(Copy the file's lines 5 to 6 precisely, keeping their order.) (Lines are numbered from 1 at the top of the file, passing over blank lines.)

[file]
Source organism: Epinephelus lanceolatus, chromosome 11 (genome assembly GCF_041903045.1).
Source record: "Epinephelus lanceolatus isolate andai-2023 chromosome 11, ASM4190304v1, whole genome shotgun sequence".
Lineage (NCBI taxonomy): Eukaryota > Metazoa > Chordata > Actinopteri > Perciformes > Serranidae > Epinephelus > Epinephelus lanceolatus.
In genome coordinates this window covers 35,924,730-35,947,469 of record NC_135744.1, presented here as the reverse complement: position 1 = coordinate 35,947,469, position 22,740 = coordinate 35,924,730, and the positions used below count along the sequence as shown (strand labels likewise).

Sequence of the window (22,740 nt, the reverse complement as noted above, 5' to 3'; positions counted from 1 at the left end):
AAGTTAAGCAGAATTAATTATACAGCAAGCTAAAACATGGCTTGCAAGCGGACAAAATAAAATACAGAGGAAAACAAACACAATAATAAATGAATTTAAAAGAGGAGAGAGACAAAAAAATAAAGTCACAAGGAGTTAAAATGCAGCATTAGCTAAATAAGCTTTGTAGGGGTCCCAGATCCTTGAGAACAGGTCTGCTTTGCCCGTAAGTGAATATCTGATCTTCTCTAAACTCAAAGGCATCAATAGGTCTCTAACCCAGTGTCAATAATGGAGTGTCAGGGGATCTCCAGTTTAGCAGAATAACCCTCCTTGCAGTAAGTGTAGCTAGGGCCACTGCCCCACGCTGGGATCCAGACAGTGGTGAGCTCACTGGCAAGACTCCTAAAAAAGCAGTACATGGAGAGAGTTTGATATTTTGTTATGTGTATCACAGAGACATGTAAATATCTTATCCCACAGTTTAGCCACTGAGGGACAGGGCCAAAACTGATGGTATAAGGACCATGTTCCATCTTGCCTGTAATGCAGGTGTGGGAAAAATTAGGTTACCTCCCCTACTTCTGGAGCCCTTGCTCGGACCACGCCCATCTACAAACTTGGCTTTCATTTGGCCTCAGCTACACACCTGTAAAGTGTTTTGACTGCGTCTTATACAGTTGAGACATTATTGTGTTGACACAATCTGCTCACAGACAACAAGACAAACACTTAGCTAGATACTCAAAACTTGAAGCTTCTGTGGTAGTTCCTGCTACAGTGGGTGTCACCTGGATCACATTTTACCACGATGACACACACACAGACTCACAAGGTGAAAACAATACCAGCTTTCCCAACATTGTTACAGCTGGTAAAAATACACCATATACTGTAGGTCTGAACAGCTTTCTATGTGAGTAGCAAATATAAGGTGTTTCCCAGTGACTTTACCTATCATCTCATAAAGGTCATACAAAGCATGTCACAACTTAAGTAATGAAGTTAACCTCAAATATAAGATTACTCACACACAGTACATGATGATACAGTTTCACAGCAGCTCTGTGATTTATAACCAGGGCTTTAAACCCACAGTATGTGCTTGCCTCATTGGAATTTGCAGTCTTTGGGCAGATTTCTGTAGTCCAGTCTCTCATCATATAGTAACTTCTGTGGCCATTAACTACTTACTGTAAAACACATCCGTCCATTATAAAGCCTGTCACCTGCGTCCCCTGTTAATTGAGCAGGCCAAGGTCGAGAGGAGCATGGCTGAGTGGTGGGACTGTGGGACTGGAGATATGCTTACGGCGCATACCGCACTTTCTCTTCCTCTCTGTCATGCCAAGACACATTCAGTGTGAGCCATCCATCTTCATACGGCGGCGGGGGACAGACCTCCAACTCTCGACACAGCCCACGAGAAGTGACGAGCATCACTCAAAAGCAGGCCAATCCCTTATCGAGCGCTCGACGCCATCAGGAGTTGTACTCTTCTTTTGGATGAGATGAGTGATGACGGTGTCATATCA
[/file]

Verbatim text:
Sequence of the window (22,740 nt, the reverse complement as noted above, 5' to 3'; positions counted from 1 at the left end):
AAGTTAAGCAGAATTAATTATACAGCAAGCTAAAACATGGCTTGCAAGCGGACAAAATAAAATACAGAGGAAAACAAACACAATAATAAATGAATTTAAAAGAGGAGAGAGACAAAAAAATAAAGTCACAAGGAGTTAAAATGCAGCATTAGCTAAATAAGCTTTGTAGGGGTCCCAGATCCTTGAGAACAGGTCTGCTTTGCCCGTAAGTGAATATCTGATCTTCTCTAAACTCAAAGGCATCAATAGGTCTCTAACCCAGTGTCAATAATGGAGTGTCAGGGGATCTCCAGTTTAGCAGAATAACCCTCCTTGCAGTAAGTGTAGCTAGGGCCACTGCCCCACGCTGGGATCCAGACAGTGGTGAGCTCACTGGCAAGACTCCTAAAAAAGCAGTACATGGAGAGAGTTTGATATTTTGTTATGTGTATCACAGAGACATGTAAATATCTTATCCCACAGTTTAGCCACTGAGGGACAGGGCCAAAACTGATGGTATAAGGACCATGTTCCATCTTGCCTGTAATGCAGGTGTGGGAAAAATTAGGTTACCTCCCCTACTTCTGGAGCCCTTGCTCGGACCACGCCCATCTACAAACTTGGCTTTCATTTGGCCTCAGCTACACACCTGTAAAGTGTTTTGACTGCGTCTTATACAGTTGAGACATTATTGTGTTGACACAATCTGCTCACAGACAACAAGACAAACACTTAGCTAGATACTCAAAACTTGAAGCTTCTGTGGTAGTTCCTGCTACAGTGGGTGTCACCTGGATCACATTTTACCACGATGACACACACACAGACTCACAAGGTGAAAACAATACCAGCTTTCCCAACATTGTTACAGCTGGTAAAAATACACCATATACTGTAGGTCTGAACAGCTTTCTATGTGAGTAGCAAATATAAGGTGTTTCCCAGTGACTTTACCTATCATCTCATAAAGGTCATACAAAGCATGTCACAACTTAAGTAATGAAGTTAACCTCAAATATAAGATTACTCACACACAGTACATGATGATACAGTTTCACAGCAGCTCTGTGATTTATAACCAGGGCTTTAAACCCACAGTATGTGCTTGCCTCATTGGAATTTGCAGTCTTTGGGCAGATTTCTGTAGTCCAGTCTCTCATCATATAGTAACTTCTGTGGCCATTAACTACTTACTGTAAAACACATCCGTCCATTATAAAGCCTGTCACCTGCGTCCCCTGTTAATTGAGCAGGCCAAGGTCGAGAGGAGCATGGCTGAGTGGTGGGACTGTGGGACTGGAGATATGCTTACGGCGCATACCGCACTTTCTCTTCCTCTCTGTCATGCCAAGACACATTCAGTGTGAGCCATCCATCTTCATACGGCGGCGGGGGACAGACCTCCAACTCTCGACACAGCCCACGAGAAGTGACGAGCATCACTCAAAAGCAGGCCAATCCCTTATCGAGCGCTCGACGCCATCAGGAGTTGTACTCTTCTTTTGGATGAGATGAGTGATGACGGTGTCATATCA